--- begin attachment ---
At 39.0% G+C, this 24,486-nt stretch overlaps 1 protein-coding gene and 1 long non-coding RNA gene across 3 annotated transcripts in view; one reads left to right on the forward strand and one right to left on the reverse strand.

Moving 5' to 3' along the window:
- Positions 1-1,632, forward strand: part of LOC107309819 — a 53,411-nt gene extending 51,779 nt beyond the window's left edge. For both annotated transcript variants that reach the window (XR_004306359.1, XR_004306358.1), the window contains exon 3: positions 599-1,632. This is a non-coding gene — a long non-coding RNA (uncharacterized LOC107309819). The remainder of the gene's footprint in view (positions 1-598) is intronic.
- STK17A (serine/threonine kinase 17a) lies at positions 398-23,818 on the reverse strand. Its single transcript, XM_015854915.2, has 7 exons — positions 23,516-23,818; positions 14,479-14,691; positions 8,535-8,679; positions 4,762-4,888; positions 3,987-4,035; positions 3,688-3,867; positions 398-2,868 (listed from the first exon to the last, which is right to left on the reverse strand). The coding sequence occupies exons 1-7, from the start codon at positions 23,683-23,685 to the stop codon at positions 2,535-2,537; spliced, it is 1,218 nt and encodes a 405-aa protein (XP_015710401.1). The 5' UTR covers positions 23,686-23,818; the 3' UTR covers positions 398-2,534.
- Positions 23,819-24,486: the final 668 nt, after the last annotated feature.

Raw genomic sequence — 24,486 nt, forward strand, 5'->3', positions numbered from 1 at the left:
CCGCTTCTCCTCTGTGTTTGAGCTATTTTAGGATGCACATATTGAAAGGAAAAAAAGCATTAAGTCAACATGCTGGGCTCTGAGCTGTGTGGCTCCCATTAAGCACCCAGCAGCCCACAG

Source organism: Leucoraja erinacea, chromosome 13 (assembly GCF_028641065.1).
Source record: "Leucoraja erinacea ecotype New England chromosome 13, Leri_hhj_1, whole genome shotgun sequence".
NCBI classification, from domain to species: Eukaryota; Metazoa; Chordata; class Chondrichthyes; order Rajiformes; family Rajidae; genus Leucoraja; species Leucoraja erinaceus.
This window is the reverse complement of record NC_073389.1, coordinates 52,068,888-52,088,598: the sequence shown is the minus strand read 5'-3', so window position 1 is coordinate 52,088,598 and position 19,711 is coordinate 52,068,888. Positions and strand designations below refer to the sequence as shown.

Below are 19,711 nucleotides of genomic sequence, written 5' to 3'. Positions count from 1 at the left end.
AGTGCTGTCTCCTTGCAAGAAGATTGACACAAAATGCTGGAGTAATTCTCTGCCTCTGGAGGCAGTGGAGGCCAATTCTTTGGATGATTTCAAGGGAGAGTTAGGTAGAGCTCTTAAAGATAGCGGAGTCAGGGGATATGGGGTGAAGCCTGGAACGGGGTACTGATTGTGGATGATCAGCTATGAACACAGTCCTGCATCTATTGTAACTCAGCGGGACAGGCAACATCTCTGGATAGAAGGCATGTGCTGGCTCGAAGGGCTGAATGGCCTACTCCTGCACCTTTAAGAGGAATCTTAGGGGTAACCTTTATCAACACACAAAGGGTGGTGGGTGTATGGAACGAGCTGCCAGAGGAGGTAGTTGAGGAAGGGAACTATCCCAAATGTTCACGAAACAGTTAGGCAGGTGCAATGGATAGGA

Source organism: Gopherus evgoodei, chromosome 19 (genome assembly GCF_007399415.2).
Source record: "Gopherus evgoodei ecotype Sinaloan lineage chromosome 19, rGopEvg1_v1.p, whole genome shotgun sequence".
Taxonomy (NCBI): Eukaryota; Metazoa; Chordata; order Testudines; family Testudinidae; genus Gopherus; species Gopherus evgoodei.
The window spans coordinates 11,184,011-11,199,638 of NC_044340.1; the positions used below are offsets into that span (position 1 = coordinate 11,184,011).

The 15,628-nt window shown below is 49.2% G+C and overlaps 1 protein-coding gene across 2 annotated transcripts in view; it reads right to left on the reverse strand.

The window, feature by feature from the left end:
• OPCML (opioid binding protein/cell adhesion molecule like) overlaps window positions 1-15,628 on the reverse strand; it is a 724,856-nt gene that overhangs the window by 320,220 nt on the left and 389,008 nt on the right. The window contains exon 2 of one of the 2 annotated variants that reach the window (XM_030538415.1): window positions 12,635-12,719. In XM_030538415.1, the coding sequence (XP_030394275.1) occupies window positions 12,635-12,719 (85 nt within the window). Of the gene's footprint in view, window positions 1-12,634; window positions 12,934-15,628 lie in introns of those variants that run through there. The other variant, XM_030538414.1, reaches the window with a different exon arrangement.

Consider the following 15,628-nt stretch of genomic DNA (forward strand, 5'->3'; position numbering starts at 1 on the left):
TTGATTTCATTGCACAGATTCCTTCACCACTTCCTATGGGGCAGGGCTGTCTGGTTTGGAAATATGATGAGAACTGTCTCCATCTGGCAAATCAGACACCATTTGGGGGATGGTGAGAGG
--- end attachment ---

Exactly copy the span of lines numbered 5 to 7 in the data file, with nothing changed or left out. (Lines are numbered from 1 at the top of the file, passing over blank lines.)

- Positions 23,819-24,486: the final 668 nt, after the last annotated feature.

Raw genomic sequence — 24,486 nt, forward strand, 5'->3', positions numbered from 1 at the left:
CCGCTTCTCCTCTGTGTTTGAGCTATTTTAGGATGCACATATTGAAAGGAAAAAAAGCATTAAGTCAACATGCTGGGCTCTGAGCTGTGTGGCTCCCATTAAGCACCCAGCAGCCCACAG